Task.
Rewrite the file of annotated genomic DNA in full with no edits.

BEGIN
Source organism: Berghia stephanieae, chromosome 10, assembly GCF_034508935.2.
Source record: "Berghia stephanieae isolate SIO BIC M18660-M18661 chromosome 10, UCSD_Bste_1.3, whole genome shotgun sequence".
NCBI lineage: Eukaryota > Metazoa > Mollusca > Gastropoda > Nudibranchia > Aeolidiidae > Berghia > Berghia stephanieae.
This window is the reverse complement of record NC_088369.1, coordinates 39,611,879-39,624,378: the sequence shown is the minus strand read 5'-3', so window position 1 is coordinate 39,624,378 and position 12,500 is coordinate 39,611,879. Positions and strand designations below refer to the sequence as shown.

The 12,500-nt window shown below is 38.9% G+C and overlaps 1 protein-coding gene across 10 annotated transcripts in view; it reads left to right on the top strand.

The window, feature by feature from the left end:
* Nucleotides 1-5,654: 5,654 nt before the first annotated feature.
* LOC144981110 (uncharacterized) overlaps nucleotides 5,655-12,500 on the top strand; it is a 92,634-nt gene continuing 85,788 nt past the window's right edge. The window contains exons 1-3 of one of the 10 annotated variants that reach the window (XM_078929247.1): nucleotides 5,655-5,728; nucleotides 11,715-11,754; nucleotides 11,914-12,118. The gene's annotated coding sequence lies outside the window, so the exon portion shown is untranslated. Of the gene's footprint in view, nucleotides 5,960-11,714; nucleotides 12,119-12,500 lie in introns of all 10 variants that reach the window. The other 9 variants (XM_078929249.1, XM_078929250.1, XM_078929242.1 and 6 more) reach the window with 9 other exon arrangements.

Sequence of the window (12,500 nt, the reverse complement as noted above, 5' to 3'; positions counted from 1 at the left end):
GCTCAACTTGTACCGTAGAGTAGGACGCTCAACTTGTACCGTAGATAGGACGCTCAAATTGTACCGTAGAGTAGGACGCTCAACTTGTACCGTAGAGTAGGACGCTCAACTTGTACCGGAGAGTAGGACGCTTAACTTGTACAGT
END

Source organism: Berghia stephanieae, chromosome 10, assembly GCF_034508935.2.
Source record: "Berghia stephanieae isolate SIO BIC M18660-M18661 chromosome 10, UCSD_Bste_1.3, whole genome shotgun sequence".
NCBI lineage: Eukaryota > Metazoa > Mollusca > Gastropoda > Nudibranchia > Aeolidiidae > Berghia > Berghia stephanieae.
This window is the reverse complement of record NC_088369.1, coordinates 39,611,879-39,624,378: the sequence shown is the minus strand read 5'-3', so window position 1 is coordinate 39,624,378 and position 12,500 is coordinate 39,611,879. Positions and strand designations below refer to the sequence as shown.

The 12,500-nt window shown below is 38.9% G+C and overlaps 1 protein-coding gene across 10 annotated transcripts in view; it reads left to right on the top strand.

The window, feature by feature from the left end:
* Nucleotides 1-5,654: 5,654 nt before the first annotated feature.
* LOC144981110 (uncharacterized) overlaps nucleotides 5,655-12,500 on the top strand; it is a 92,634-nt gene continuing 85,788 nt past the window's right edge. The window contains exons 1-3 of one of the 10 annotated variants that reach the window (XM_078929247.1): nucleotides 5,655-5,728; nucleotides 11,715-11,754; nucleotides 11,914-12,118. The gene's annotated coding sequence lies outside the window, so the exon portion shown is untranslated. Of the gene's footprint in view, nucleotides 5,960-11,714; nucleotides 12,119-12,500 lie in introns of all 10 variants that reach the window. The other 9 variants (XM_078929249.1, XM_078929250.1, XM_078929242.1 and 6 more) reach the window with 9 other exon arrangements.

Sequence of the window (12,500 nt, the reverse complement as noted above, 5' to 3'; positions counted from 1 at the left end):
GCTCAACTTGTACCGTAGAGTAGGACGCTCAACTTGTACCGTAGATAGGACGCTCAAATTGTACCGTAGAGTAGGACGCTCAACTTGTACCGTAGAGTAGGACGCTCAACTTGTACCGGAGAGTAGGACGCTTAACTTGTACAGT